Free leaf pickup- Another bonus of living in the city. Free collection begins each November with pickup of bagged leaves (the city even provides free bags) and vacuuming of raked-to-the-curb leaves. They'll also take your Christmas tree and debris after a storm. 970-3830
ALBEMARLE– You're allowed to burn stuff in the county! But there are some rules. Moreover, between February 15 and April 30, open burning may take place only between the hours of 4pm and midnight, unless you're burning a distance of 300 feet or more from woodlands or other material capable of spreading fire to woodlands. Other regulations also apply. Fire Marshal: Howard Lagomarsino. Albemarle Department of Fire & Rescue: 296-5833
CHARLOTTESVILLE– No outdoor burning in the city without the Fire Marshal's approval. Certain grills and artificial pits for cookouts are fine, but check first to be sure yours has the okay. Fire Marshal: Gary Whiting. Charlottesville Fire Department: 970-3240
It operates under the goofy name Materials Utilization Center, but everyone still calls it "The Ivy Landfill." Located on Dick Woods Road (Route 637) in Ivy, it no longer actually puts trash in the ground but does accept your junk for around $66/ton (and then ships it far away). Hours: 7:30am-4pm Mon-Sat. Effective July 2010, the facility stopped collecting batteries, paint, and fluorescent light tubes on a regular basis. You can, however, dispose of many of these items at Van der Linde Recycling, which some locals call our "landfill of the future," on a regular basis. The Ivy facility is also the site of the Encore Shop, which lets people claim "trash" as treasures. 977-2976
Reporting dead animals
CHARLOTTESVILLE- Call City Public Service (970-3830) or police dispatch (977-9041) for pickup.
ALBEMARLE- Call VDOT (293-0011) or police dispatch (977-9041) for pickup.
Virginia's Department of Environmental Quality (DEQ) urges citizens to report suspected pollution incidents during business hours by calling Jennifer Welcher at 540-574-7854 at DEQ's regional office (main number 540-574-7800)– or the Department of Emergency Management at 800-468-8892 on nights, holidays, and weekends.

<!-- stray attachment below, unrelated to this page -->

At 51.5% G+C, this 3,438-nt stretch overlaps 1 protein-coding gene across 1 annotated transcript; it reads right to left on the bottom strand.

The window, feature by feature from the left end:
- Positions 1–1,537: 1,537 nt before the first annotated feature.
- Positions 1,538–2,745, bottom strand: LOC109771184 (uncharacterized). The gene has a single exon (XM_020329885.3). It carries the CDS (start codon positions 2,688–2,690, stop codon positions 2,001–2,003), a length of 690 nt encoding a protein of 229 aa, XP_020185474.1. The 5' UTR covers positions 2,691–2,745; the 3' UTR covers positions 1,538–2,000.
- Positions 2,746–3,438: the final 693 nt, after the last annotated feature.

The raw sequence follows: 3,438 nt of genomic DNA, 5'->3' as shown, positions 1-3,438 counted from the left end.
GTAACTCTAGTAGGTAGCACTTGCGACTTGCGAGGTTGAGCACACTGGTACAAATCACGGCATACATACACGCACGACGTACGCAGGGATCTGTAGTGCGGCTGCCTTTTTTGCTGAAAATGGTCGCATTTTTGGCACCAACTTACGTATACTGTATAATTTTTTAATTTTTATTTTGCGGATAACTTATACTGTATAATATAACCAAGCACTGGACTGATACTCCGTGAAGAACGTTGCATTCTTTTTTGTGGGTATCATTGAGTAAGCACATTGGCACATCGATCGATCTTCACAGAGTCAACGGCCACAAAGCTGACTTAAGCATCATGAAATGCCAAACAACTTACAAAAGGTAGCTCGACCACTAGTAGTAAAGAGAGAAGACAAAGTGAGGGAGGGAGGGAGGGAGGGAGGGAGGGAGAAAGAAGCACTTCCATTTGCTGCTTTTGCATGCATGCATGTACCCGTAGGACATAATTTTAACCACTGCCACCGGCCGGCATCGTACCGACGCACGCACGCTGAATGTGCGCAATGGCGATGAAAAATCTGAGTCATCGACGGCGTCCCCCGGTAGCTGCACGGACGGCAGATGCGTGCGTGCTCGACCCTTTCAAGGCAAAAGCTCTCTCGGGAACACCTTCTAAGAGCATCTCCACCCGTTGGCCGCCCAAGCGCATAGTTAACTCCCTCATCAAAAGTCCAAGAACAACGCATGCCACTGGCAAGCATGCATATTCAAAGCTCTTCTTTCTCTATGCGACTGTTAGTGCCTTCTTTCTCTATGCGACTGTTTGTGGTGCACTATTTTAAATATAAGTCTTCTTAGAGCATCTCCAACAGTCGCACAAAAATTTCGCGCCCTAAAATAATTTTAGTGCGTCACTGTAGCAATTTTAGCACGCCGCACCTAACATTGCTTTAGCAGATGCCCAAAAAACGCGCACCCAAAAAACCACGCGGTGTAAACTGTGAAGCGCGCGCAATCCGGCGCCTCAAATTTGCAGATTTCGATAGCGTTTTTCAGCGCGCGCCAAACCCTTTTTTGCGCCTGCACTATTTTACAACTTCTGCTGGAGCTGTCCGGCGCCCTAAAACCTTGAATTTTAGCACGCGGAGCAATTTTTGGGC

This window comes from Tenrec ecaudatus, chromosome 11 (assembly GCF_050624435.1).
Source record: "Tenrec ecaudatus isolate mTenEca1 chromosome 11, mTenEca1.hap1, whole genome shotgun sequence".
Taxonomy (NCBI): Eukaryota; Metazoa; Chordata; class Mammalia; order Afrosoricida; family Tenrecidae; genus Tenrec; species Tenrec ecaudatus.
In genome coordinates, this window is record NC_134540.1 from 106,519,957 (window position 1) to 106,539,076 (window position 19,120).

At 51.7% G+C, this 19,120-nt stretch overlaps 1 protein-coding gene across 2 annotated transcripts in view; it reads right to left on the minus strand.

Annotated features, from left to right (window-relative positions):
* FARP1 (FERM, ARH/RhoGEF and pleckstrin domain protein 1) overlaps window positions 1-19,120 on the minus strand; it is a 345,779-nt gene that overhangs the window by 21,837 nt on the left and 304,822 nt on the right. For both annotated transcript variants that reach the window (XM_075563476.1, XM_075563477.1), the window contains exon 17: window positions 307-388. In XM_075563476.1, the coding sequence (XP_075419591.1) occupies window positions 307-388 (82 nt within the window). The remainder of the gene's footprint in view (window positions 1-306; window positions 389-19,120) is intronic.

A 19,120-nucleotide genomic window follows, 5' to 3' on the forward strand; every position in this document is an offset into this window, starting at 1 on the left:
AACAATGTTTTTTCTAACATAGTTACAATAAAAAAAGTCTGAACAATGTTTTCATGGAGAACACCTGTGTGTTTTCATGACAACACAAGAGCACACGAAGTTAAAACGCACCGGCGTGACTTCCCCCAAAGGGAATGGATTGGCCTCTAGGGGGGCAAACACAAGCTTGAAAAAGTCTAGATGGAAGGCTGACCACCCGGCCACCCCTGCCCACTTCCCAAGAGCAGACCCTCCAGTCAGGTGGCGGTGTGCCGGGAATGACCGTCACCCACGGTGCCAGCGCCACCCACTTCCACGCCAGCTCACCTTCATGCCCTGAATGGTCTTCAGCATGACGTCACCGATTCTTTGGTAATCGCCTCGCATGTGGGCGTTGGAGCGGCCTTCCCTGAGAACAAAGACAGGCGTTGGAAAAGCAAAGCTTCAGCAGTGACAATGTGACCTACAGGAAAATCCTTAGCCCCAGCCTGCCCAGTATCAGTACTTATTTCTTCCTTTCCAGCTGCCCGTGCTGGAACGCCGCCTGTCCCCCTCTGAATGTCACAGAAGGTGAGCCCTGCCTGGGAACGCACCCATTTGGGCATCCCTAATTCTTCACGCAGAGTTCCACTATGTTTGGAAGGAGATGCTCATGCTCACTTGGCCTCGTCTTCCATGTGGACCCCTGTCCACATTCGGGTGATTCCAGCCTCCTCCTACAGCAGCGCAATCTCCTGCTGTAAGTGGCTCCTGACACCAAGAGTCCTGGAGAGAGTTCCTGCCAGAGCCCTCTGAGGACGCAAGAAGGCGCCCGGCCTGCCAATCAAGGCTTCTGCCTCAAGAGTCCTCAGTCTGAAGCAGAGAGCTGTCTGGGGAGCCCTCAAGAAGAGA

In Virginia, potential jurors are selected randomly by jury commissioners using lists designated by the court, such as the voter registration list and the driver's license list. Jurors are reimbursed $30 for each day.
This town contains not only an old-fashioned rural co-op (Southern States), but also a major national catalog retailer in Plow & Hearth, and more garden centers than you can shake a watering can at. Plus, the City of Charlottesville offers 30'x30' plots of land that can be rented for just $40 a year ($60 to non-residents) in Azalea Park and at the old Fairgrounds near the Emmet Street Bodo's. Renewal registration starts the first Monday in February. New renters can sign up the third Tuesday in February. 970-3260
Every April, some of the most sumptuous gardens and grounds are open to the gawkers during Historic Garden Week. See "Annual Events" in our Outings section for more. 804-644-7776
For years, watching schools close and grocery store shelves cleaned out over an inch of snow (or less) held a certain entertainment value, but no one was laughing during the winter 2009-10 when two massive storms–- Snowpocalypse and Snowmageddon–- dropped nearly two feet of snow each. In all, nearly 60 inches fell– more than double the annual average of 24 inches. The storms ended the debate over whether the 20.7 inches that fell on March 6, 1962, or what seemed like at least two feet of snow that began falling on January 6, the "Blizzard of 1996," was the record.
Nationally, the trend continued in 2010-2011, with blizzards hitting most of the county. At one point in mid-January, 69.4 percent of the lower 48 states was covered in snow, and 49 states, including Hawaii, had some snow. The only state spared the fluffy white stuff was Florida. Remarkably, while many areas of the Southeast were hit with blizzards, Central Virginia was largely spared.
The 2012 heat wave
The Newsplex says that the late June/early July scorching that culminated July 8 with 105-degree temps (when many of us still were without power) was the hottest temperature here since August of 1999 and that the last time it was hotter than 105 was in September of 1954. Not only that, the first half of 2012 was the warmest first six months on record. Normally Charlotesville averages highs in the mid-80s during the summers, and with average relative humidity hanging around 70 percent, the average heat index makes it feel like the low 90s.
In May 2008, we got a good scare when tornadoes touched down to the southeast of us in Suffolk, and tornado warnings led local TV news to preempt primetime programming in favor of wall-to-wall coverage of falling rain. But no funnel clouds touched down in this immediate area. Although many speculated a series of microbursts that hit Charlottesville in early June 2010 and knocked power out for days might have been tornadic, in fact, the last time our part of the state saw serious tornado damage was September 30, 1959, when a twister killed 10 in Ivy. Of course, that's nothing compared to the devastating tornado activity in Mississippi, Alabama, Missouri, and Oklahoma in 2011, which claimed 546 lives, compared to 564 dead in the last 10 years combined. And June 29, we added a new weather experience to our disaster list: derecho, which swept through with winds averaging 75mph, knocked out power for 70 percent of Albemarle, and killed two people with falling trees.
Sources: University of Virginia Climatology Office as well as the National Weather Service with stations in Blacksburg, Sterling, and Wakefield that compile data on this area.
When power goes out, the worst areas to be are rural, of course, but especially hard hit are fancy areas like Ivy and neighborhoods like Bellair, and way south of town in Esmont, which held the record for most days without electricity following the June 29 derecho.